The five Fall Faces say they are in California for more than a look-see. They say they are here to stay because of confidence that contending mounts will come their way. Some of them have sold homes and boats where they lived, moving their families here and putting their children in school. Others are just starting families with the intention of rearing the children in California.
If any of them was going to renege on his commitment, packing his bags and returning whence he came, it would have been Ward, who rode no winners out of 73 mounts this summer at Del Mar.
Ward said: "I don't care how long it takes, I know I can ride. I've won almost 500 races in the last two years, and that's more than just luck. I'm not boasting, but I've ridden against the best before and I know I can do it again. It's going to take hard work, and I'm ready to do that by being the first one at the track in the mornings if a trainer needs a rider. I knew that I wasn't going to just come in here and expect to take away the choice mounts from any of the established jockeys."
Here's a closer look at the Fall Faces:
ONE MORE FROM PANAMA
Panama is almost as well known for its jockeys as its canal. Start with Laffit Pincay, Jorge Velasquez and Jacinto Vasquez today, go back to Manny Ycaza and Braulio Baeza and fill in the blanks with several jockeys in between.
Alex Solis appears to be another rider in their tradition. "He's got it all," said trainer Brian Mayberry. "He's young, he's light, he's intelligent and he's ambitious. He's got it all together."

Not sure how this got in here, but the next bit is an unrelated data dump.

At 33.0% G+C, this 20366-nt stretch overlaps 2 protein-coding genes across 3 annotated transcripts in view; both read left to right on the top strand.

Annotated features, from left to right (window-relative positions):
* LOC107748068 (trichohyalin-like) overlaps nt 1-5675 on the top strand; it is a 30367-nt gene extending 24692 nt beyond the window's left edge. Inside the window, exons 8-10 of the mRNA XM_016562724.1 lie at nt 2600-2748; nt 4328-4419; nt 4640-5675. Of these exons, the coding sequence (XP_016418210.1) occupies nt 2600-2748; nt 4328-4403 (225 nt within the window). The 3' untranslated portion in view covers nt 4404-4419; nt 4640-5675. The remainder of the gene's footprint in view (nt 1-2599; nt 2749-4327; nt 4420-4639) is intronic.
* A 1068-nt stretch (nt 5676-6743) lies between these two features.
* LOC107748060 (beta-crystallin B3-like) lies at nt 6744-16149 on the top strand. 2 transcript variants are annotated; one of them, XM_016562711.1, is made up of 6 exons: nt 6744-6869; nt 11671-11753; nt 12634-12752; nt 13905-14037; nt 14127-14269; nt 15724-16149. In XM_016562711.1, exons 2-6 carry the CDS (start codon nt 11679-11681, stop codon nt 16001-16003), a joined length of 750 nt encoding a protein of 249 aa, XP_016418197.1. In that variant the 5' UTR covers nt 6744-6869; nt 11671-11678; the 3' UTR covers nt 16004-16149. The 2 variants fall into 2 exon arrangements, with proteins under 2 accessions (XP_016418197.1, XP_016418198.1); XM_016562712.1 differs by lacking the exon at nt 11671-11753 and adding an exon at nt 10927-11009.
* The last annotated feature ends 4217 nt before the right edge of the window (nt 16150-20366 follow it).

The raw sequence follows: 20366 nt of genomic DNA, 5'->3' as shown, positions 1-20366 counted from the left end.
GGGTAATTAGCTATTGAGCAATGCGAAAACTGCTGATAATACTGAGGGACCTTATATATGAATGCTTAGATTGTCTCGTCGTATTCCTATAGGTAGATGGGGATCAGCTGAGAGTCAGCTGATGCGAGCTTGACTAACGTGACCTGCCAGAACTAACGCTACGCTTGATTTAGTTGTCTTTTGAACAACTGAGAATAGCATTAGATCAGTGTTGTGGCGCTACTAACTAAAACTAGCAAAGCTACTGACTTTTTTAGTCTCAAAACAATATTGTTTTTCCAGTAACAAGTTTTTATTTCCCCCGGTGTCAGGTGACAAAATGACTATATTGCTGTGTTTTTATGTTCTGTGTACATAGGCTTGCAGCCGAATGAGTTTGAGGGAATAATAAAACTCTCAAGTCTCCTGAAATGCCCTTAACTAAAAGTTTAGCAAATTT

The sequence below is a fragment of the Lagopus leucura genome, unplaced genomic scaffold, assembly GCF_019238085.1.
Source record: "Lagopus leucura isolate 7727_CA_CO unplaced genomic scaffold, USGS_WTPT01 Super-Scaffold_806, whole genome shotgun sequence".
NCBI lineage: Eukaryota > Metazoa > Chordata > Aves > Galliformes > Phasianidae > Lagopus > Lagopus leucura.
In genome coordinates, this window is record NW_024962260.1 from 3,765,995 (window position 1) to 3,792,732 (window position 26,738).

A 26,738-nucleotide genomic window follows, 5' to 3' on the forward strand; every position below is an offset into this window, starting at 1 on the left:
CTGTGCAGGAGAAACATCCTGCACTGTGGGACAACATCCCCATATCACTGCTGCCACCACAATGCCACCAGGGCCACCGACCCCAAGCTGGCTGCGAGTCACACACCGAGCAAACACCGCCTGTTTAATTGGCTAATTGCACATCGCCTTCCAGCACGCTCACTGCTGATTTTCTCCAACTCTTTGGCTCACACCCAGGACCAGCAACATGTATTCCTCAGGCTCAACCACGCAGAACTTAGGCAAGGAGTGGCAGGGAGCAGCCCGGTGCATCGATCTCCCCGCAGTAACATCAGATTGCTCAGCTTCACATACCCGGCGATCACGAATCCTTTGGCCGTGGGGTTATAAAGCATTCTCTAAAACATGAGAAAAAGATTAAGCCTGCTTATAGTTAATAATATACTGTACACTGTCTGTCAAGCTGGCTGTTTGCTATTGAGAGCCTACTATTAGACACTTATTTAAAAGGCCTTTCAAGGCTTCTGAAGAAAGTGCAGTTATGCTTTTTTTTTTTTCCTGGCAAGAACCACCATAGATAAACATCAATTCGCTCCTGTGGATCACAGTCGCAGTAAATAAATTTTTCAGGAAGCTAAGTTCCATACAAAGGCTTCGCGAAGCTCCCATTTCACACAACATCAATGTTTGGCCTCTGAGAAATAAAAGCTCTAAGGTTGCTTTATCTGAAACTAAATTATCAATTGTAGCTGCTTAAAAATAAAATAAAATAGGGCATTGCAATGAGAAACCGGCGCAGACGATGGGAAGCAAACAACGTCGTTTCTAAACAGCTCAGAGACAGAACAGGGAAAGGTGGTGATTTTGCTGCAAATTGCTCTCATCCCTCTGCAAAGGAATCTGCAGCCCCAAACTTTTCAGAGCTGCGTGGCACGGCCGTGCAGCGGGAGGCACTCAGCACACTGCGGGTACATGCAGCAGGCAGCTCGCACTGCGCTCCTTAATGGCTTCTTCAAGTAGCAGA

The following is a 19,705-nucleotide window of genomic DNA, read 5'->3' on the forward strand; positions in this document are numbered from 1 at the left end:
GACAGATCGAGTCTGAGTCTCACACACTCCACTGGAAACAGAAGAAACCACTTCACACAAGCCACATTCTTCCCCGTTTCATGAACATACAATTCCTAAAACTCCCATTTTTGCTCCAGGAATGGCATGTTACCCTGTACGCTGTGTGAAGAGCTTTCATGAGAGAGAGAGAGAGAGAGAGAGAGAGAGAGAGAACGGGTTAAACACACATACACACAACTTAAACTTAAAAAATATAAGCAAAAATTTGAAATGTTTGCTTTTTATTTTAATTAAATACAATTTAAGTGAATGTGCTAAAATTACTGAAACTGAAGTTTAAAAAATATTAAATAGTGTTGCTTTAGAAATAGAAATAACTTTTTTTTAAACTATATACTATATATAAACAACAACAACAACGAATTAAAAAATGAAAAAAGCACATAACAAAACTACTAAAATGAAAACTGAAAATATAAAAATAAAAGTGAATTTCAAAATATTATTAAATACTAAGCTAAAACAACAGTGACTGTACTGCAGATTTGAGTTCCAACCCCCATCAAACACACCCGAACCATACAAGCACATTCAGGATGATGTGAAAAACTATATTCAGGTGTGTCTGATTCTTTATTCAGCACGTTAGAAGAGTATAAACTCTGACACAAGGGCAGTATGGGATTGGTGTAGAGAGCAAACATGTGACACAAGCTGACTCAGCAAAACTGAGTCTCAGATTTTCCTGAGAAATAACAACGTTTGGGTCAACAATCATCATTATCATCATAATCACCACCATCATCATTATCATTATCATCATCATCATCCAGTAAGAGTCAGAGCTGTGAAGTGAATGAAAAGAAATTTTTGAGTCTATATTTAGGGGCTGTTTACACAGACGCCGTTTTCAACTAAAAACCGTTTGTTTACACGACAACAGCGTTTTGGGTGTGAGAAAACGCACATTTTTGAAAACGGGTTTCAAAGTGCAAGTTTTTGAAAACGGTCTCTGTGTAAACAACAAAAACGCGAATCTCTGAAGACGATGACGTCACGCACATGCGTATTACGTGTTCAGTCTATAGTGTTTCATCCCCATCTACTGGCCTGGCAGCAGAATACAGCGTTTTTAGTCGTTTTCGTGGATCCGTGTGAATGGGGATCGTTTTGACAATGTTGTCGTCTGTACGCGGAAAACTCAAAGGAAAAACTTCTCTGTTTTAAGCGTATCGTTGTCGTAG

Mayberry, is new to California himself, having just arrived at Hollywood Park in the summer with a stable of horses, but he has a rooting interest in Solis. It was Mayberry who suggested that Solis leave Florida.
"I have always liked California and felt I wanted to ride here," Solis said. "But I was thinking about trying it next year until Brian called. I feel like I will be here forever."
Through Walter Blum, the former rider who now serves as a steward in Florida, Solis was able to hook up with Vince DeGregory, an established agent on both coasts. At Del Mar, it seemed as though Solis could make a winner out of any horse DeGregory landed for him. With 23 winners, the average win price for a $2 bet was more than $25.
Trainers besides Mayberry are paying attention. When Delahoussaye was ill, Neil Drysdale hired Solis to ride Best of Both in the Carleton F. Burke Stakes. They finished third. Solis has won the Norfolk Stakes with Snow Chief for Mel Stute and the Volante Handicap for Ron McAnally with Justoneoftheboys.
Solis is this resourceful: In the '83 Hutcheson Stakes at Gulfstream, which preceded Current Hope's win in the Flamingo, the jockey's whip was knocked out of his hand at the eighth pole. Solis took off his cap and used it as a whip until a head wind eventually took that device out of his hand, too.